Laid off in New Jersey, turns love of umpiring into a paid gig

It’s a warm summer’s evening at Ely Field in Lambertville, N.J. — picture-perfect for a Little League game. The stands are full, the snack shack is doing a brisk business, and behind home plate, Tom Yannarella, a one time financial planner, is calling the balls and strikes.

At age 54, Yannarella had been an unpaid referee and umpire since he was in his 20s. But it’s just been in the past few years that he decided to get licensed, or “carded,” as it’s called, and get paid for his services.

“Well, I was reorganized out of a job a couple of years ago, so one of the things I’ve been doing the last couple of years is I’ve been substitute teaching. But I also needed to supplement that income as well, so that’s when I decided to do more basketball, softball, baseball officiating. So that’s when I decided to be more serious about that area,” said Yannarella.

While taking classes to get licensed, Yannarella met a number of other people turning a love of youth sports into a paid gig. Many people who officiate, including him, call games year round.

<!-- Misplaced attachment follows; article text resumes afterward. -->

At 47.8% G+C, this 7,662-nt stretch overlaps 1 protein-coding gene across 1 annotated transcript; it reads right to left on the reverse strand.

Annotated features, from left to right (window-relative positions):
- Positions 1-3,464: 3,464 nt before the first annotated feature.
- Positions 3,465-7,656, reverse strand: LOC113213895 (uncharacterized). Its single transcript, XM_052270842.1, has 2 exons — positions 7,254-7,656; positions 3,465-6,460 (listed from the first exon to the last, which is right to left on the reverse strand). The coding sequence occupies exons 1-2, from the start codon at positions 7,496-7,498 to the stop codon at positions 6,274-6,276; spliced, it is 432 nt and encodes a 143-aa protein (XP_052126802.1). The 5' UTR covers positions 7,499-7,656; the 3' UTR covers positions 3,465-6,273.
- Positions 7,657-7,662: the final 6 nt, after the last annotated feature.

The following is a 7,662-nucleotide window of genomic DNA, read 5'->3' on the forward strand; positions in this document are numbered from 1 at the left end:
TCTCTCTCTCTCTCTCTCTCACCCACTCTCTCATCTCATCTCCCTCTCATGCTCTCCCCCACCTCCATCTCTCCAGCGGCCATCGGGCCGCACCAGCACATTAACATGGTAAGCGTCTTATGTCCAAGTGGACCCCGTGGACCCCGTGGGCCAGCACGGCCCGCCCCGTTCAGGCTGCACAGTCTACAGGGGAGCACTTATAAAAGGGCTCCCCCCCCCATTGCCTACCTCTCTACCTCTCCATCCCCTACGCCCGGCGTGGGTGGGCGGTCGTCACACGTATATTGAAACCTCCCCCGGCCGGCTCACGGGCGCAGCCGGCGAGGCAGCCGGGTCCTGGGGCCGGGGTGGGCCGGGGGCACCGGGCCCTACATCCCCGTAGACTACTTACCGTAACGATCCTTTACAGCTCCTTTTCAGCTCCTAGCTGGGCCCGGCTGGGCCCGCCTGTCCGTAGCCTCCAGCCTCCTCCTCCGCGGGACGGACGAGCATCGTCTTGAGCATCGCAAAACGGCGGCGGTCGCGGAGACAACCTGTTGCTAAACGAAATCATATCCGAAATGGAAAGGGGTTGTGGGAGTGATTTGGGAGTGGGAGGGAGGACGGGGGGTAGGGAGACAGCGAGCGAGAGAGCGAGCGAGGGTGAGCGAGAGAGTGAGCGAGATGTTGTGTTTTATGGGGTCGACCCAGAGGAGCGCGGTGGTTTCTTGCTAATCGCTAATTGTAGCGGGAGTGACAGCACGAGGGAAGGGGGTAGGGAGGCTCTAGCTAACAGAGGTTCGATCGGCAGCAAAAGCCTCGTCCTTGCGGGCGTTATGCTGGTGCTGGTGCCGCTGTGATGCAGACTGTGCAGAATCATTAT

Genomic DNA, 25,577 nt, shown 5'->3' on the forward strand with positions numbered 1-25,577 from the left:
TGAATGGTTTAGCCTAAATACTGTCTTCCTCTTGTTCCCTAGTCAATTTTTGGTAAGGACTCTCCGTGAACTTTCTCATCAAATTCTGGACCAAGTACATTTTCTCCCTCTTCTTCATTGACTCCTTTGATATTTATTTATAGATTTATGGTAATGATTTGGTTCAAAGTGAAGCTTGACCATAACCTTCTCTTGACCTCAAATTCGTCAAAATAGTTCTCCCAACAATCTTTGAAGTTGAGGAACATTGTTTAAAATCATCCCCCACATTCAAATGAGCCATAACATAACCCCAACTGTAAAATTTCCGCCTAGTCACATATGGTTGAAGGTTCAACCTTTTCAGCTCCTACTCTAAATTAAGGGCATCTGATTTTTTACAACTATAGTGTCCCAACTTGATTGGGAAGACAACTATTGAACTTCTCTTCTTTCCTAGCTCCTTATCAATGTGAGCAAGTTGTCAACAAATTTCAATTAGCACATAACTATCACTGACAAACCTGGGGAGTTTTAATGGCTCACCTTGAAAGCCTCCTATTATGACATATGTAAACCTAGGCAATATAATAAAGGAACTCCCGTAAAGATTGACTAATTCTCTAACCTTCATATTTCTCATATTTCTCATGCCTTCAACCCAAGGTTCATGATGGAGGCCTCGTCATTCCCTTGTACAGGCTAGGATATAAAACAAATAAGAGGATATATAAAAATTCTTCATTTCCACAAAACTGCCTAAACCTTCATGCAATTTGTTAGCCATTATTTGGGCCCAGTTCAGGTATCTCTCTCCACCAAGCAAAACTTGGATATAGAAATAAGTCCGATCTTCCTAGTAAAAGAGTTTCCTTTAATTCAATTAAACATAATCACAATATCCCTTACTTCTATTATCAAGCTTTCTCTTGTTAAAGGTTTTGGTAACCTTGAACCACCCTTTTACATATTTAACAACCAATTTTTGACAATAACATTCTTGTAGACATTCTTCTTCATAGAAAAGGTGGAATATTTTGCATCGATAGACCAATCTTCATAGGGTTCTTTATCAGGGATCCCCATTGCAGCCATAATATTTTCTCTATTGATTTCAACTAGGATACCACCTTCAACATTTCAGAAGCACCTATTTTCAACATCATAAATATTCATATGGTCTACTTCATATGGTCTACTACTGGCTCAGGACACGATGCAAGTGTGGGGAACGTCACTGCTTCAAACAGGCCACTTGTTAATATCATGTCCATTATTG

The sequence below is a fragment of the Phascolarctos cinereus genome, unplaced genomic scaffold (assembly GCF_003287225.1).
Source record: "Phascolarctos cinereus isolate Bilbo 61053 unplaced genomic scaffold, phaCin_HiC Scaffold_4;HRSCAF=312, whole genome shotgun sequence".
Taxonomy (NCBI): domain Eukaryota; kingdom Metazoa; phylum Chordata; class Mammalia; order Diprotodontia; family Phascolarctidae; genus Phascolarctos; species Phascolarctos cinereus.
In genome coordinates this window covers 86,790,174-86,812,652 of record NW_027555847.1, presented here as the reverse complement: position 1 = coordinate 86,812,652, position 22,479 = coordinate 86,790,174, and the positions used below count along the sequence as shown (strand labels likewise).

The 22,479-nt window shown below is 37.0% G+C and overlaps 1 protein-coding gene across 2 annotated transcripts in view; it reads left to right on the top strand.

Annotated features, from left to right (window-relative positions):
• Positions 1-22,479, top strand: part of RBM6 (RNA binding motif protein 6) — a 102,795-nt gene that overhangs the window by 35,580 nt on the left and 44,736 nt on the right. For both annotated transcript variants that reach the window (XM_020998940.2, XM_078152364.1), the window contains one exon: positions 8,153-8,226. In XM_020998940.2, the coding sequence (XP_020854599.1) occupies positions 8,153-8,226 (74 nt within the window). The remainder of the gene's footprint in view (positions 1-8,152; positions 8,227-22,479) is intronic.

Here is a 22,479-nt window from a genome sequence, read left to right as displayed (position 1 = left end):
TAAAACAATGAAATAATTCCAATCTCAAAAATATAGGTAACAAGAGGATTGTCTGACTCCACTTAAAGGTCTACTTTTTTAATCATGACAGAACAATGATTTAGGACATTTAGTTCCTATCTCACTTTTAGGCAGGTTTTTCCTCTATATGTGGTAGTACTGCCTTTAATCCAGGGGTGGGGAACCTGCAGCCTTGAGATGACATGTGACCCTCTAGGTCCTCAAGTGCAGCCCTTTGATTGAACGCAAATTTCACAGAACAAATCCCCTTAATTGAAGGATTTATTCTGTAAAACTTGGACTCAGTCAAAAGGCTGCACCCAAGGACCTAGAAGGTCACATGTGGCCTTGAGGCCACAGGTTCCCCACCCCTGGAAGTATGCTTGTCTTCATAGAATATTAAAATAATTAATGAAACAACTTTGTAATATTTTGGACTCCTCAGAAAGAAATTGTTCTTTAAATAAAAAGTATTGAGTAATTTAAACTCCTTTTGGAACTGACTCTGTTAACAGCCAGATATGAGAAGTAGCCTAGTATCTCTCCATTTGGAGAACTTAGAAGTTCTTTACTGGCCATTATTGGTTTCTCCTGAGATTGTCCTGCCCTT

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“The reason is the economy,” said Yannarella, “people looking to supplement their income.”

Rider University economics professor Maury Randall studies the labor market and is not surprised.

“People are having a tough time getting jobs,” Randall said, “and even if they can attain a job, very often the pay is not as good as they anticipated because wages have not grown that rapidly. So as a result, either because somebody can’t get a job, or maybe their existing job is not paying so much, they’re looking for additional employment. So you have a lot of competition for those jobs these days.”

Youth sports officials are typically paid around $50 dollars a game, and as Yannarella says, you’re not going to get rich.

“I did meet a guy who said he did 200 baseball games in a year, but if you think about it, 200 games at $50 a pop is $10,000 and that’s a lot of time and travel to get 200 games in a year,” he said.

So even as the job market continues to sputter, for some, youth sports officiating helps the umpires strike back.

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